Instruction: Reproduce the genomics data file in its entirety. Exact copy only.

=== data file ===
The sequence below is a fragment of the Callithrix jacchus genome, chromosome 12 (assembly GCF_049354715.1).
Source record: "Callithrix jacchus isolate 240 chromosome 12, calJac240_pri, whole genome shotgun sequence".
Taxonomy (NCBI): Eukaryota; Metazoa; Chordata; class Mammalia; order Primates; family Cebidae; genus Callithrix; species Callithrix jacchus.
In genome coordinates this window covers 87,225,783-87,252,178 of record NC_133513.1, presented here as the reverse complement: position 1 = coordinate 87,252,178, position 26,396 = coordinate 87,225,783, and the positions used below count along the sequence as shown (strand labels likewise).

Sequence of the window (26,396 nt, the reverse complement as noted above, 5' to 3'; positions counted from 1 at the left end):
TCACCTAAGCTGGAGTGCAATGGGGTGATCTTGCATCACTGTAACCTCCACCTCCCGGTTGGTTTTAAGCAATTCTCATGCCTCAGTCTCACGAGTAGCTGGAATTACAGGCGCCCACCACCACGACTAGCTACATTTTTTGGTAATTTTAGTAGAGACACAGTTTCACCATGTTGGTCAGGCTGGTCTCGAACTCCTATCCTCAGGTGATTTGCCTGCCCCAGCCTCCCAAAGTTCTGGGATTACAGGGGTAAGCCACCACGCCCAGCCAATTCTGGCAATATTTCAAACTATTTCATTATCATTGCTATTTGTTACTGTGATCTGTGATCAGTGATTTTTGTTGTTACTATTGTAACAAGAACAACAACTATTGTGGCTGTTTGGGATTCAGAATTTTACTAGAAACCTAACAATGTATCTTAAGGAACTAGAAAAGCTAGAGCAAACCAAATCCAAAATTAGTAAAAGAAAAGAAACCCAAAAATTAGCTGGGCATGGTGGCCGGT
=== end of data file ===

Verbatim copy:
The sequence below is a fragment of the Callithrix jacchus genome, chromosome 12 (assembly GCF_049354715.1).
Source record: "Callithrix jacchus isolate 240 chromosome 12, calJac240_pri, whole genome shotgun sequence".
Taxonomy (NCBI): Eukaryota; Metazoa; Chordata; class Mammalia; order Primates; family Cebidae; genus Callithrix; species Callithrix jacchus.
In genome coordinates this window covers 87,225,783-87,252,178 of record NC_133513.1, presented here as the reverse complement: position 1 = coordinate 87,252,178, position 26,396 = coordinate 87,225,783, and the positions used below count along the sequence as shown (strand labels likewise).

Sequence of the window (26,396 nt, the reverse complement as noted above, 5' to 3'; positions counted from 1 at the left end):
TCACCTAAGCTGGAGTGCAATGGGGTGATCTTGCATCACTGTAACCTCCACCTCCCGGTTGGTTTTAAGCAATTCTCATGCCTCAGTCTCACGAGTAGCTGGAATTACAGGCGCCCACCACCACGACTAGCTACATTTTTTGGTAATTTTAGTAGAGACACAGTTTCACCATGTTGGTCAGGCTGGTCTCGAACTCCTATCCTCAGGTGATTTGCCTGCCCCAGCCTCCCAAAGTTCTGGGATTACAGGGGTAAGCCACCACGCCCAGCCAATTCTGGCAATATTTCAAACTATTTCATTATCATTGCTATTTGTTACTGTGATCTGTGATCAGTGATTTTTGTTGTTACTATTGTAACAAGAACAACAACTATTGTGGCTGTTTGGGATTCAGAATTTTACTAGAAACCTAACAATGTATCTTAAGGAACTAGAAAAGCTAGAGCAAACCAAATCCAAAATTAGTAAAAGAAAAGAAACCCAAAAATTAGCTGGGCATGGTGGCCGGT